Schedule 1 is, in a freelance editor’s case, income from self-employment. (Source: IRS) It is also for several kinds of other income not directly reported on the 1040, but I won’t get into all of those here and bore you to death.

Schedule SE, which stands for Self-Employment, is for figuring the tax due on net earnings from self-employment. The Social Security Administration uses the information from Schedule SE to figure your benefits under the Social Security program.(Source: IRS) Everybody (that I know of) wants Social Security benefits once they qualify, and if you don’t have an employer who is taking money out of your paycheck for Social Security (i.e., you are self-employed), then you had better be filling out the Schedule SE.

I wish you the best on your tax preparation this year, whether you use a tax expert or not, and I hope you get a nice refund.

What’s outside my window?

An editor who works from home must deal with many distractions, and from nowhere do most distractions come than outside her window. At least, such is the case with yours truly.

In our condo’s second bedroom, which my husband and I made into an office, there is one window, which happens to be located behind and to the right of my work desk. For the most part, I like that window, because it lets the light into the office and I thrive on sunlight (Give me some Vitamin D!). Also, when the weather is nice, I turn off the heat/AC and open the window, letting it bless me with fresh air.

Alas, not all that comes from the window is good for editing. Despite the fact that I live on a fairly quiet, suburban street, many distractions come from the window and threaten my concentration while I am working. I have to make an effort to keep my brain focused on my editing and not on the following potential interrupters:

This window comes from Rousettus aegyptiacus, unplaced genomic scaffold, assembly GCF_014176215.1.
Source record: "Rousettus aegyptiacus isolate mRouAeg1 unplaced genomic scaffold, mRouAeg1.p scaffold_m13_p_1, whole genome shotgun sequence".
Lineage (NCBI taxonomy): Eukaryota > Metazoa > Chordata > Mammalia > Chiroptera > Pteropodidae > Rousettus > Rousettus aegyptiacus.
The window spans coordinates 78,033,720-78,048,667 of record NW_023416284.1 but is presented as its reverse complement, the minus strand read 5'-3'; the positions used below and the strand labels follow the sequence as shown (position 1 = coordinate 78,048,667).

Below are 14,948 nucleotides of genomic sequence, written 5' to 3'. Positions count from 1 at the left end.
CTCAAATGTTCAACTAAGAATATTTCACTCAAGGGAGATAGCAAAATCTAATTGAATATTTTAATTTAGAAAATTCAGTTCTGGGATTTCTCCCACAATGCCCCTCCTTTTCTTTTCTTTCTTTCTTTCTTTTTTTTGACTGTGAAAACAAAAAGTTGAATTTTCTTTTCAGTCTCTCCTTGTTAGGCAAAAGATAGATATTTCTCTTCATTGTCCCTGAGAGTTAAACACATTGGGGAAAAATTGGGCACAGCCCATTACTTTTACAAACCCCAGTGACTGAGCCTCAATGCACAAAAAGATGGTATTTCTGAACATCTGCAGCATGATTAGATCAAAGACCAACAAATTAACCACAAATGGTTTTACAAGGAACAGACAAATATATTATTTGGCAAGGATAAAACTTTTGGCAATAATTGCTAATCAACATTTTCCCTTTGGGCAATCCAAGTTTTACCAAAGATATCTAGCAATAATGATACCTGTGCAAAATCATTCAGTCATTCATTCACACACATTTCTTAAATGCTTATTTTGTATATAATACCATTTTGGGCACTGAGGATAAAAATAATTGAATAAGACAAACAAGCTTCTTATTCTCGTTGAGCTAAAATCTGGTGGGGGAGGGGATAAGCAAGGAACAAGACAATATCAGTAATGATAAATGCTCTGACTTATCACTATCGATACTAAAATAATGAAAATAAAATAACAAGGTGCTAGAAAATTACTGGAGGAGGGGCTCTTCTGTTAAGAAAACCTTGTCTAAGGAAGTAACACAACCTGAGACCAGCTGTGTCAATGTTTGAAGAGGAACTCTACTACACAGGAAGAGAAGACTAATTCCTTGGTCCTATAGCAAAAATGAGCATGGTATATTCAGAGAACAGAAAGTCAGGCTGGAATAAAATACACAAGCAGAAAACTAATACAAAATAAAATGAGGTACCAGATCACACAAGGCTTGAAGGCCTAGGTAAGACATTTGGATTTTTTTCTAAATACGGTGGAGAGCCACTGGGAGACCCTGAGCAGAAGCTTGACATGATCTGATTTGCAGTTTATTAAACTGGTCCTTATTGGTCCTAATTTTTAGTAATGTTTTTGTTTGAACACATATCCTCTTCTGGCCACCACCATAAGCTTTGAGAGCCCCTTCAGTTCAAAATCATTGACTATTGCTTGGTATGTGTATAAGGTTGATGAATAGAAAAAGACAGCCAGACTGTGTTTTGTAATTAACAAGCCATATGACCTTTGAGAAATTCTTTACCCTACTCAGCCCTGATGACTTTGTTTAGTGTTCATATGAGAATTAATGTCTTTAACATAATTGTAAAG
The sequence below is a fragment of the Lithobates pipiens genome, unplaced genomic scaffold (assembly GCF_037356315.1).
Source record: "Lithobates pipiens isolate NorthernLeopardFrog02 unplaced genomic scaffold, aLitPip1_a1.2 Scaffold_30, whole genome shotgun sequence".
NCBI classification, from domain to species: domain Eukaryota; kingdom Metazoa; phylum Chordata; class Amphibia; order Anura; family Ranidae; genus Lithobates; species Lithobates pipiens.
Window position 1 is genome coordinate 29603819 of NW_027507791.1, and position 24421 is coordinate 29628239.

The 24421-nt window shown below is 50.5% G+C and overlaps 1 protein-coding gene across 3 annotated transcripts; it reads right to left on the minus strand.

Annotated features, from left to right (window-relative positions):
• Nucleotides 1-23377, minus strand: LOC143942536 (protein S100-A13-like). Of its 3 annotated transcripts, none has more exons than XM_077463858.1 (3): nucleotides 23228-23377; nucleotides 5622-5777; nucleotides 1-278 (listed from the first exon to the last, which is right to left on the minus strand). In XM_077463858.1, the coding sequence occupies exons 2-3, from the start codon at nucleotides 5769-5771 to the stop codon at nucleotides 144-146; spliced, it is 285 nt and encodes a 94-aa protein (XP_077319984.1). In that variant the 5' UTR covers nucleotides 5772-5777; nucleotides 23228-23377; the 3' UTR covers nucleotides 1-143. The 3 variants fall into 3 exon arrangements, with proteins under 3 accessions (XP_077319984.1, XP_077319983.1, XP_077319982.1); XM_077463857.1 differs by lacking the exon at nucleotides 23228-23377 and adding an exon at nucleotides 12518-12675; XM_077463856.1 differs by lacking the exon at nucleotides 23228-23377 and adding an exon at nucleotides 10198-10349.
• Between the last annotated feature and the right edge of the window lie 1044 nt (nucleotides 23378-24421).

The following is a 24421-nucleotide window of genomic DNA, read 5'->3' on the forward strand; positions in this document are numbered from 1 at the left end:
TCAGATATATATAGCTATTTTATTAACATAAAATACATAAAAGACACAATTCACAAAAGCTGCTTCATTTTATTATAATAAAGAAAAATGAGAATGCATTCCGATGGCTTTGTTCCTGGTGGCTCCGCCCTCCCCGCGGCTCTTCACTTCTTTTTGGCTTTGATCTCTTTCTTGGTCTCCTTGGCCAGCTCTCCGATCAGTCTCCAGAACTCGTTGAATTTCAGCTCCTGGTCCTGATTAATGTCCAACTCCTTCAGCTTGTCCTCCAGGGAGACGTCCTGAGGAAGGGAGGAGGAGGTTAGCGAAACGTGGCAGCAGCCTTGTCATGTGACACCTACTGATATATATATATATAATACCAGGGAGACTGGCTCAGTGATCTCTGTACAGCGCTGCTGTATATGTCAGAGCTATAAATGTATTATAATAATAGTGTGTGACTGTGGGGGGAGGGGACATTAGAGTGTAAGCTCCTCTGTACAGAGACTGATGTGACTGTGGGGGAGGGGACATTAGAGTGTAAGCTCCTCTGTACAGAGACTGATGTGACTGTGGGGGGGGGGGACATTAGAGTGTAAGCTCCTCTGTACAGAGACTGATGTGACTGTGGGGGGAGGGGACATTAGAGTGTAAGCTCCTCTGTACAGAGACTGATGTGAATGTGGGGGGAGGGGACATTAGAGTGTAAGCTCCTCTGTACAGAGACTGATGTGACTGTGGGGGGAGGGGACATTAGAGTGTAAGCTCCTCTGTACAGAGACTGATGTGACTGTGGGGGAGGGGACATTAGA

Cars. Ninety percent of cars I don’t even notice, but if one with a missing muffler or a blaring stereo goes down the street, it can threaten to break my focus.

Kids playing. This is usually only an issue around three o’clock in the afternoon, when the neighborhood kids get off the school bus. Now, don’t get me wrong—kids need to play outside every day. But I just might have to close the window while they are doing so.

The city street-cleaning vehicle. I’m not sure what else to call this weird-looking, cube-shaped thing. All I know is that on Thursdays, it travels slowly and noisily along the curb with its brushes spinning as it keeps our street clean.

And last, but not least, there is the occasional emergency vehicle going by with its siren screaming. God bless the first responders who rush to the scene of an emergency. But it’s just that…well…the wail of the siren can be quite anxiety-provoking for me.

So what do I do to stay focused? I have to catch myself when I sense my mind starting to wander. This takes discipline and a strong will. After all, I am not in the office to look out the window. I am in the office to work.

What distracts you the most when you are working?